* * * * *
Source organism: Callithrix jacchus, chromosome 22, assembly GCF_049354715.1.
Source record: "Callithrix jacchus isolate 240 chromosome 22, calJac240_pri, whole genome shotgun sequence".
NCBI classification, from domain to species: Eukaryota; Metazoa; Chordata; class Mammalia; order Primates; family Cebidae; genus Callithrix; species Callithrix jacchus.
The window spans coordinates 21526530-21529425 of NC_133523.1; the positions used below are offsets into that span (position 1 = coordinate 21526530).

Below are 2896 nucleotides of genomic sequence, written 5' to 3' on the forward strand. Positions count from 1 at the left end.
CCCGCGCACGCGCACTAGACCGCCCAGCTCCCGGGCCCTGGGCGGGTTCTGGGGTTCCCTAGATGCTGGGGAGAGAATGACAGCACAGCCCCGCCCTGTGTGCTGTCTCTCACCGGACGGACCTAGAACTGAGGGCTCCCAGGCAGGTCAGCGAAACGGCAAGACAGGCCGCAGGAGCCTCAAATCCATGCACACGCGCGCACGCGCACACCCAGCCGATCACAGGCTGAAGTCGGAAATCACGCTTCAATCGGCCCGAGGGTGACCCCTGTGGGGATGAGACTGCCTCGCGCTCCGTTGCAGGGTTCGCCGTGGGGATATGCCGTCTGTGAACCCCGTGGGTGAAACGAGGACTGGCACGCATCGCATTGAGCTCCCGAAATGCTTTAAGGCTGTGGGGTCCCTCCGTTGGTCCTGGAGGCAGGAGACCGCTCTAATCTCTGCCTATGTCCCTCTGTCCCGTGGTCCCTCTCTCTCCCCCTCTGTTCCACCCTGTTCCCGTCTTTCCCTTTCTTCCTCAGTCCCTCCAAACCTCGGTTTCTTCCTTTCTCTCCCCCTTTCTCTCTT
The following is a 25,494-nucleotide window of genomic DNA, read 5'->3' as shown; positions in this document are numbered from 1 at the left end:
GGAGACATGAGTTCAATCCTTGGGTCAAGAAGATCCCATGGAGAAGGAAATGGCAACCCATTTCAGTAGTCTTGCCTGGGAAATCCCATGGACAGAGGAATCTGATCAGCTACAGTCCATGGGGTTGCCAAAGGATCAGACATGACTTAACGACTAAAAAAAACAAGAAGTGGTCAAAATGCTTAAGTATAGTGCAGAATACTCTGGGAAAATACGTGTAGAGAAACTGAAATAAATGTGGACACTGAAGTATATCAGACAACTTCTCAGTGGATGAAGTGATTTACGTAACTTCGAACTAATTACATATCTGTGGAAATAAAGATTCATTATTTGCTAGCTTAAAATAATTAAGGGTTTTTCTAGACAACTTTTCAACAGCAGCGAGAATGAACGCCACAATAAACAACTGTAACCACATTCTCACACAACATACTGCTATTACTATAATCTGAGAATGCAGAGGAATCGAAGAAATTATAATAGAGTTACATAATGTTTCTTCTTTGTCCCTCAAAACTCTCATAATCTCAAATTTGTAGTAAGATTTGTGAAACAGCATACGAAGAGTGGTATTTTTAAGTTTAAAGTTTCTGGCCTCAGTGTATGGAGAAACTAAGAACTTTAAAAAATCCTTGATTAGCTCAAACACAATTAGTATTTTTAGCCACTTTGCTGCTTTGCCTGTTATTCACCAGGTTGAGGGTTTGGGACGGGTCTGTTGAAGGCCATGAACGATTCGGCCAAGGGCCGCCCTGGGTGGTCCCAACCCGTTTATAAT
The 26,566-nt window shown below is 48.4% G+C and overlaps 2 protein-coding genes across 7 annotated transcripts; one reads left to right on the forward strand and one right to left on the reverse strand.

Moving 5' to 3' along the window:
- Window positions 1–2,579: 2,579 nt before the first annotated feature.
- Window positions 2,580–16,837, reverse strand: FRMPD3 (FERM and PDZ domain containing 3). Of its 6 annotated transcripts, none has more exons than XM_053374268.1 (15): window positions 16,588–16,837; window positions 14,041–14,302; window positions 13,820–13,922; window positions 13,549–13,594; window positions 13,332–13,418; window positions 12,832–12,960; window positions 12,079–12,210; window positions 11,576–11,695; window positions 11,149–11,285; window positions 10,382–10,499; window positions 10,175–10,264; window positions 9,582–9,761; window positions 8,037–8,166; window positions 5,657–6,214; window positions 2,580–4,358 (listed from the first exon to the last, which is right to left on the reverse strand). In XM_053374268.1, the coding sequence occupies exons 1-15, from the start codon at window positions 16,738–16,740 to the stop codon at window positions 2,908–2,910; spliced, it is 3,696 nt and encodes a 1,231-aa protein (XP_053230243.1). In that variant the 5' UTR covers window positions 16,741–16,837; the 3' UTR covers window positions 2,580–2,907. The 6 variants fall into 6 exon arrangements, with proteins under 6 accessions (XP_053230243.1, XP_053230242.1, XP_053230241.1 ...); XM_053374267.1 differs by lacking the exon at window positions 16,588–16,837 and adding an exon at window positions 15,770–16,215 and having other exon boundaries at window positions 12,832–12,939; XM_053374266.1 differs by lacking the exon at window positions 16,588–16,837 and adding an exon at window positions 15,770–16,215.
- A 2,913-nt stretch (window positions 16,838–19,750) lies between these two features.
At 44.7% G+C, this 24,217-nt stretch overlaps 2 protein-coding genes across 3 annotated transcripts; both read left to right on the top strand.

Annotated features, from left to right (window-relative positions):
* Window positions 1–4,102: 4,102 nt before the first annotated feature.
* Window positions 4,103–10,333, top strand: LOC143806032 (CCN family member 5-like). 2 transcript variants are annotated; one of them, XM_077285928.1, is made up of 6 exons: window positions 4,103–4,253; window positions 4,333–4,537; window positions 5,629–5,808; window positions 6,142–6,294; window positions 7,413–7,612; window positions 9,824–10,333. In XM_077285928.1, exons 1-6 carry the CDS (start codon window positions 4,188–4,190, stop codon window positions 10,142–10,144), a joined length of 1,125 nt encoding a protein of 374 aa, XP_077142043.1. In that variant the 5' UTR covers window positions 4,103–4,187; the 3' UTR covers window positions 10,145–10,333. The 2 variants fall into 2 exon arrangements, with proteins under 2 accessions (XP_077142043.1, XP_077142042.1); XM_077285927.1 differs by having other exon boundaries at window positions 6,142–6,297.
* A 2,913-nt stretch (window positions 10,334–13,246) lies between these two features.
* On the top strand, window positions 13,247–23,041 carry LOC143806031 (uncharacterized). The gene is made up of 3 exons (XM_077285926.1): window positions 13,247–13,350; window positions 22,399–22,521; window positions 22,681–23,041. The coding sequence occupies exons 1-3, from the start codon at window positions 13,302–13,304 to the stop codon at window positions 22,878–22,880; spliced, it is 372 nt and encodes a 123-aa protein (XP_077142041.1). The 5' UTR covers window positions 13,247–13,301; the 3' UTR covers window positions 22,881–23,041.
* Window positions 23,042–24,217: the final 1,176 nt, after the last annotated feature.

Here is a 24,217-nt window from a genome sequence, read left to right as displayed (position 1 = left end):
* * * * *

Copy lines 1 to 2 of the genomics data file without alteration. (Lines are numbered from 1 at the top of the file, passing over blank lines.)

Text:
Source organism: Callithrix jacchus, chromosome 22, assembly GCF_049354715.1.
Source record: "Callithrix jacchus isolate 240 chromosome 22, calJac240_pri, whole genome shotgun sequence".